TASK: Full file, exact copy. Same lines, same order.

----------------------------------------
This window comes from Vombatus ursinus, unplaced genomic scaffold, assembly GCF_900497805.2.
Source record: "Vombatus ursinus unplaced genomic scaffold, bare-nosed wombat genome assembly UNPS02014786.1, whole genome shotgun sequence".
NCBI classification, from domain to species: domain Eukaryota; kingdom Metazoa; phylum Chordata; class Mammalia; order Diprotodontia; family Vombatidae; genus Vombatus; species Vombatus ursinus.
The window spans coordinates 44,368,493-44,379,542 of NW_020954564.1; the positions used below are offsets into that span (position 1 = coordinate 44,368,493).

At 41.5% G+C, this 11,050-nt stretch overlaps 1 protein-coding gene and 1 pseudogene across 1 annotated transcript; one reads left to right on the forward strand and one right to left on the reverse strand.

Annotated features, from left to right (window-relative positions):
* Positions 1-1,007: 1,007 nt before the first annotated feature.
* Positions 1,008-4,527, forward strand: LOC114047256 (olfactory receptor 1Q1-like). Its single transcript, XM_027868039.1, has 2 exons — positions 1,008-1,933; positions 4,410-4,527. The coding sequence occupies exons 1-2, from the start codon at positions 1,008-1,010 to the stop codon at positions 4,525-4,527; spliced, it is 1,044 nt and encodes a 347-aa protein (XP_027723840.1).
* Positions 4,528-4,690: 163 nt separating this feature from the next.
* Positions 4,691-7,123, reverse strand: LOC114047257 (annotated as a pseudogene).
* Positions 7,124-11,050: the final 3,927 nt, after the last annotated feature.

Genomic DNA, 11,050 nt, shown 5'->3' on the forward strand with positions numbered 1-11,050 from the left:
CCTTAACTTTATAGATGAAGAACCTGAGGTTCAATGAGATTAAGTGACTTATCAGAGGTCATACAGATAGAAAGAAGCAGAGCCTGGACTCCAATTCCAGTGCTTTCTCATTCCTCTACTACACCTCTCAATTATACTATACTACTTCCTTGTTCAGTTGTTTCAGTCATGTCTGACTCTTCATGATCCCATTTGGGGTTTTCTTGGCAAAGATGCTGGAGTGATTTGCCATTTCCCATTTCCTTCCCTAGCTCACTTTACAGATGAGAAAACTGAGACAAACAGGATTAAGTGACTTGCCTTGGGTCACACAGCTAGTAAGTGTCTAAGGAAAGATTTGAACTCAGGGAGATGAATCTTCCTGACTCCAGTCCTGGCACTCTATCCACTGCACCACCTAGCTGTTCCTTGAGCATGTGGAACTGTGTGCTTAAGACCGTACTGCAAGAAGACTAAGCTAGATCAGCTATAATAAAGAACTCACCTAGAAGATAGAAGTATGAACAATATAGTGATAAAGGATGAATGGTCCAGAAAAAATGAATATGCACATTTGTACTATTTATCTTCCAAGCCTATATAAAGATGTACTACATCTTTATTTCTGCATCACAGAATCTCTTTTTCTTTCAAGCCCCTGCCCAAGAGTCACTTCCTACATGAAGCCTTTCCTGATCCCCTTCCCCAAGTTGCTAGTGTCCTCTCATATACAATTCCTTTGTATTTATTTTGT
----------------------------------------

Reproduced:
This window comes from Vombatus ursinus, unplaced genomic scaffold, assembly GCF_900497805.2.
Source record: "Vombatus ursinus unplaced genomic scaffold, bare-nosed wombat genome assembly UNPS02014786.1, whole genome shotgun sequence".
NCBI classification, from domain to species: domain Eukaryota; kingdom Metazoa; phylum Chordata; class Mammalia; order Diprotodontia; family Vombatidae; genus Vombatus; species Vombatus ursinus.
The window spans coordinates 44,368,493-44,379,542 of NW_020954564.1; the positions used below are offsets into that span (position 1 = coordinate 44,368,493).

At 41.5% G+C, this 11,050-nt stretch overlaps 1 protein-coding gene and 1 pseudogene across 1 annotated transcript; one reads left to right on the forward strand and one right to left on the reverse strand.

Annotated features, from left to right (window-relative positions):
* Positions 1-1,007: 1,007 nt before the first annotated feature.
* Positions 1,008-4,527, forward strand: LOC114047256 (olfactory receptor 1Q1-like). Its single transcript, XM_027868039.1, has 2 exons — positions 1,008-1,933; positions 4,410-4,527. The coding sequence occupies exons 1-2, from the start codon at positions 1,008-1,010 to the stop codon at positions 4,525-4,527; spliced, it is 1,044 nt and encodes a 347-aa protein (XP_027723840.1).
* Positions 4,528-4,690: 163 nt separating this feature from the next.
* Positions 4,691-7,123, reverse strand: LOC114047257 (annotated as a pseudogene).
* Positions 7,124-11,050: the final 3,927 nt, after the last annotated feature.

Genomic DNA, 11,050 nt, shown 5'->3' on the forward strand with positions numbered 1-11,050 from the left:
CCTTAACTTTATAGATGAAGAACCTGAGGTTCAATGAGATTAAGTGACTTATCAGAGGTCATACAGATAGAAAGAAGCAGAGCCTGGACTCCAATTCCAGTGCTTTCTCATTCCTCTACTACACCTCTCAATTATACTATACTACTTCCTTGTTCAGTTGTTTCAGTCATGTCTGACTCTTCATGATCCCATTTGGGGTTTTCTTGGCAAAGATGCTGGAGTGATTTGCCATTTCCCATTTCCTTCCCTAGCTCACTTTACAGATGAGAAAACTGAGACAAACAGGATTAAGTGACTTGCCTTGGGTCACACAGCTAGTAAGTGTCTAAGGAAAGATTTGAACTCAGGGAGATGAATCTTCCTGACTCCAGTCCTGGCACTCTATCCACTGCACCACCTAGCTGTTCCTTGAGCATGTGGAACTGTGTGCTTAAGACCGTACTGCAAGAAGACTAAGCTAGATCAGCTATAATAAAGAACTCACCTAGAAGATAGAAGTATGAACAATATAGTGATAAAGGATGAATGGTCCAGAAAAAATGAATATGCACATTTGTACTATTTATCTTCCAAGCCTATATAAAGATGTACTACATCTTTATTTCTGCATCACAGAATCTCTTTTTCTTTCAAGCCCCTGCCCAAGAGTCACTTCCTACATGAAGCCTTTCCTGATCCCCTTCCCCAAGTTGCTAGTGTCCTCTCATATACAATTCCTTTGTATTTATTTTGT